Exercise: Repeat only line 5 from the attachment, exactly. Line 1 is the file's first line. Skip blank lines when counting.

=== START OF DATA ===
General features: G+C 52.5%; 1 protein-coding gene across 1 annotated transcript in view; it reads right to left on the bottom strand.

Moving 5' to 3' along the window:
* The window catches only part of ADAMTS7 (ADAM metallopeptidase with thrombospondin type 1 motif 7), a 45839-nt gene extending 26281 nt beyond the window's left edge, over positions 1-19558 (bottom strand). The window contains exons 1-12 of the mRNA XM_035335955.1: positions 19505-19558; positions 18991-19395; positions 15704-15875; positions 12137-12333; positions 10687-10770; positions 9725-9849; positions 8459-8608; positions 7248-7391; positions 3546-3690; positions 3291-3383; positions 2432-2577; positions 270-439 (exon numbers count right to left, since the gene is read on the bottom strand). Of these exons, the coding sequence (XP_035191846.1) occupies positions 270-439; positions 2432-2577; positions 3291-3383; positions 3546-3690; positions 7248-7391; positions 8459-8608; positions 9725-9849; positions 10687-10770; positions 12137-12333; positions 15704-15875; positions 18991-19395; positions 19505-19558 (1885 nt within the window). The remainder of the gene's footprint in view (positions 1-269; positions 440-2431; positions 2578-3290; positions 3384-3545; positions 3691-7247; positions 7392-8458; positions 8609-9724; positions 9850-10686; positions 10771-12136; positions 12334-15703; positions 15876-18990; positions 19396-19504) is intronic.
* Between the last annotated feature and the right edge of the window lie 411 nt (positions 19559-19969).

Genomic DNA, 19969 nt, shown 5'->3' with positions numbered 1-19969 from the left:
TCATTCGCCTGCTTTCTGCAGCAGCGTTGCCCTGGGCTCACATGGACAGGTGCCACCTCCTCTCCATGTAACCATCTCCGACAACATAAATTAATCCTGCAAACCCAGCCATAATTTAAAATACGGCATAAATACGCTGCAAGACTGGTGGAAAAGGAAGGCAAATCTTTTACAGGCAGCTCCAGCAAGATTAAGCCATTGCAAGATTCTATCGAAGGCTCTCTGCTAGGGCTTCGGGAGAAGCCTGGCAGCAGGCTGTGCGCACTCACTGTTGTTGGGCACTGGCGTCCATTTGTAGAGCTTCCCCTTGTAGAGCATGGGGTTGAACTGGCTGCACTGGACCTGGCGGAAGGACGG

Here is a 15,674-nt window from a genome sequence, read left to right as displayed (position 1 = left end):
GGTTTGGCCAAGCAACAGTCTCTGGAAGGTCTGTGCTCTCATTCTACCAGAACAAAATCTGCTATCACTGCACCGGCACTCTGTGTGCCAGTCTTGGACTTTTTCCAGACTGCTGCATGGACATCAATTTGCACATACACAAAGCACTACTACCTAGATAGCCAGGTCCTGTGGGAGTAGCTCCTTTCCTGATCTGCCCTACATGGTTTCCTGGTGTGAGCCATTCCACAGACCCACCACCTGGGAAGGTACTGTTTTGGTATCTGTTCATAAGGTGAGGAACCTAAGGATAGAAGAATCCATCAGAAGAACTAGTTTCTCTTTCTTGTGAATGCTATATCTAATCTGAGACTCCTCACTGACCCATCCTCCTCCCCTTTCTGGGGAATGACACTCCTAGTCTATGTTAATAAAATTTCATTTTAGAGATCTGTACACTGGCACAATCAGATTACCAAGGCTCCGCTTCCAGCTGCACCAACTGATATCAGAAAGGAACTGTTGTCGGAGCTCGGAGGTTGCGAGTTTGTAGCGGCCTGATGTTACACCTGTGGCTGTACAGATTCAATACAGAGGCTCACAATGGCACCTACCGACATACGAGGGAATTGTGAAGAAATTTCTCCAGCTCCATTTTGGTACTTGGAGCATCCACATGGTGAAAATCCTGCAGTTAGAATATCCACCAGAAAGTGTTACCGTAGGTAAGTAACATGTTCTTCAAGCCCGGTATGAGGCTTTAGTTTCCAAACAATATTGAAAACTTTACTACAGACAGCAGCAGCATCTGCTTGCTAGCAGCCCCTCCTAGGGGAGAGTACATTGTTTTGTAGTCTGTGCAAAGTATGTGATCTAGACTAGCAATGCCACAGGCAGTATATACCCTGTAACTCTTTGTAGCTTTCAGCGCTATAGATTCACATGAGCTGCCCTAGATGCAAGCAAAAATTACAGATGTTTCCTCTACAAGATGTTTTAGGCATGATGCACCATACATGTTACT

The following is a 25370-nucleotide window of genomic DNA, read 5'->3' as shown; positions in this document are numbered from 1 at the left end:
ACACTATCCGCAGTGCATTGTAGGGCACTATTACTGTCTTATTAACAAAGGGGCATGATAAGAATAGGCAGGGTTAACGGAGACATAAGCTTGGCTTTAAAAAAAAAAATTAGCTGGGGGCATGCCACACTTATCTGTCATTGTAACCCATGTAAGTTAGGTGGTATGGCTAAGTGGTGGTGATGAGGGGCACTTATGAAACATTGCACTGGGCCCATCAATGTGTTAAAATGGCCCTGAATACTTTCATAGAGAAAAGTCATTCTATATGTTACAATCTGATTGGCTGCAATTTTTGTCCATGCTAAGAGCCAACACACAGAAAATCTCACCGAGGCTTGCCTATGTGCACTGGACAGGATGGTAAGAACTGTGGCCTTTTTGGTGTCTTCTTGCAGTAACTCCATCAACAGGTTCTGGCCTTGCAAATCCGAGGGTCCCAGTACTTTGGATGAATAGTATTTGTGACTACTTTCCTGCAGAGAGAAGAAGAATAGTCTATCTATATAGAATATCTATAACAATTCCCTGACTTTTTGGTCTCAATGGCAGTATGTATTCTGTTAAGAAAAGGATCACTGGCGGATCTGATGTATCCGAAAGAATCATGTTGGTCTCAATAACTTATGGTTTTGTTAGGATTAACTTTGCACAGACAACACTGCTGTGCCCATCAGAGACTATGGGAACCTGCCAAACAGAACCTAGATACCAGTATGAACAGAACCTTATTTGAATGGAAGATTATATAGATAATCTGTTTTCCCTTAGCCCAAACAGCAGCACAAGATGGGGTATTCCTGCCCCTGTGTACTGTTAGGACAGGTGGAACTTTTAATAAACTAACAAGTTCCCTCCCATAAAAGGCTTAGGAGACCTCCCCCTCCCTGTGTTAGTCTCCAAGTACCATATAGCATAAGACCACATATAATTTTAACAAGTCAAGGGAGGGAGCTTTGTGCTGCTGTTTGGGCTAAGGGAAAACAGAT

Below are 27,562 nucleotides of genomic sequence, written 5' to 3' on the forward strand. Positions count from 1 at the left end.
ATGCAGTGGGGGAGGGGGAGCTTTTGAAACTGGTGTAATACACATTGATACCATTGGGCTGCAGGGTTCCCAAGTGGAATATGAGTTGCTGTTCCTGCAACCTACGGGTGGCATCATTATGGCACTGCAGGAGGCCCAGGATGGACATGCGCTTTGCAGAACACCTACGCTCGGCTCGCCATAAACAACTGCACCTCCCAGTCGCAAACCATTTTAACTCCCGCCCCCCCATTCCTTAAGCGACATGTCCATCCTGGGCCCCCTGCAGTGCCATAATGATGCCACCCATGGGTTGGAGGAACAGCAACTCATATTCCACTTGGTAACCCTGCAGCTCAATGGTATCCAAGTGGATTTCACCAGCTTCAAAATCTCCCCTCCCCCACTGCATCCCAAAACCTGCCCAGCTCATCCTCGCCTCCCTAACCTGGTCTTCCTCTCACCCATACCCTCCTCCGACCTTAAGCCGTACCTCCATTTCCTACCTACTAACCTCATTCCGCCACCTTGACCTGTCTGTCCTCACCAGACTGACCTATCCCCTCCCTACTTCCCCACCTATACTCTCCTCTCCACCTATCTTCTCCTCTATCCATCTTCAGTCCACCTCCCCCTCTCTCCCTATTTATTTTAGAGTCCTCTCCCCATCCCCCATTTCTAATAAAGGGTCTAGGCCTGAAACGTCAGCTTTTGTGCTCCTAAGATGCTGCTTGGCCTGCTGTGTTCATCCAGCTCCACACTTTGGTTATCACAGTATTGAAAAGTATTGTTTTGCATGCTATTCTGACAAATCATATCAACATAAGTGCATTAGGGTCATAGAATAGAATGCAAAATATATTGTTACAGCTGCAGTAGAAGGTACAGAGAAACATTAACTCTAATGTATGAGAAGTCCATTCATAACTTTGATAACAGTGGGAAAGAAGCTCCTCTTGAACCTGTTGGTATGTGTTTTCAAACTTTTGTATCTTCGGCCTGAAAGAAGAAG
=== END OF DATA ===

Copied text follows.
Genomic DNA, 19969 nt, shown 5'->3' with positions numbered 1-19969 from the left: